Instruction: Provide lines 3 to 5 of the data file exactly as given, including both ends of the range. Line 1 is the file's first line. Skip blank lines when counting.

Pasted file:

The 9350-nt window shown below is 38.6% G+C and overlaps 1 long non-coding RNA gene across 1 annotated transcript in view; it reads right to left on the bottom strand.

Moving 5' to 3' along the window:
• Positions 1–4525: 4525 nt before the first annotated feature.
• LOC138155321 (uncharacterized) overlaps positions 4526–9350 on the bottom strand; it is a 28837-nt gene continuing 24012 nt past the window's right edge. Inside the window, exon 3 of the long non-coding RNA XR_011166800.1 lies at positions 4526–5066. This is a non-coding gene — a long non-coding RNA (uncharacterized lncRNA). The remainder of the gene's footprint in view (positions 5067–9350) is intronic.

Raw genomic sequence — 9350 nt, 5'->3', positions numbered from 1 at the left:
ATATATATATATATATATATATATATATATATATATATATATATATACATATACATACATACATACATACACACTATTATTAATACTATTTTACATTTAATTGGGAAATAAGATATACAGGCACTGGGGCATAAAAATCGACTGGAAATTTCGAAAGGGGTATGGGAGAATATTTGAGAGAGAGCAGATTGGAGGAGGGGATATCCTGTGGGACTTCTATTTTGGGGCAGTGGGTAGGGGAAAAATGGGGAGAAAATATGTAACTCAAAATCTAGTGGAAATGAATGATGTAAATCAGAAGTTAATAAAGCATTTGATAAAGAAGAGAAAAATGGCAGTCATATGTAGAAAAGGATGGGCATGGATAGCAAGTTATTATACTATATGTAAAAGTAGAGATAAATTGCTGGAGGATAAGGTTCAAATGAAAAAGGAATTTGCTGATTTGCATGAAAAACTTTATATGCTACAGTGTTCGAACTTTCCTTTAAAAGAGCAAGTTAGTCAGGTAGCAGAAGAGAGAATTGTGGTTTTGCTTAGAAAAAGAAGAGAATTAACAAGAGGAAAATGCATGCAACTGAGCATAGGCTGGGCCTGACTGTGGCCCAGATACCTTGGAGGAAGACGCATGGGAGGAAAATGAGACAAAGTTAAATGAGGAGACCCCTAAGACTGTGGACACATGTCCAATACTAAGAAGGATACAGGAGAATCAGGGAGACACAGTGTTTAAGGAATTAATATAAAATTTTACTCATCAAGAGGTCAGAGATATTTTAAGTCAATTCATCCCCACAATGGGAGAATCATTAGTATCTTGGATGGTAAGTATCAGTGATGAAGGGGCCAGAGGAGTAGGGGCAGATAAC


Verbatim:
• Positions 1–4525: 4525 nt before the first annotated feature.
• LOC138155321 (uncharacterized) overlaps positions 4526–9350 on the bottom strand; it is a 28837-nt gene continuing 24012 nt past the window's right edge. Inside the window, exon 3 of the long non-coding RNA XR_011166800.1 lies at positions 4526–5066. This is a non-coding gene — a long non-coding RNA (uncharacterized lncRNA). The remainder of the gene's footprint in view (positions 5067–9350) is intronic.

Raw genomic sequence — 9350 nt, 5'->3', positions numbered from 1 at the left: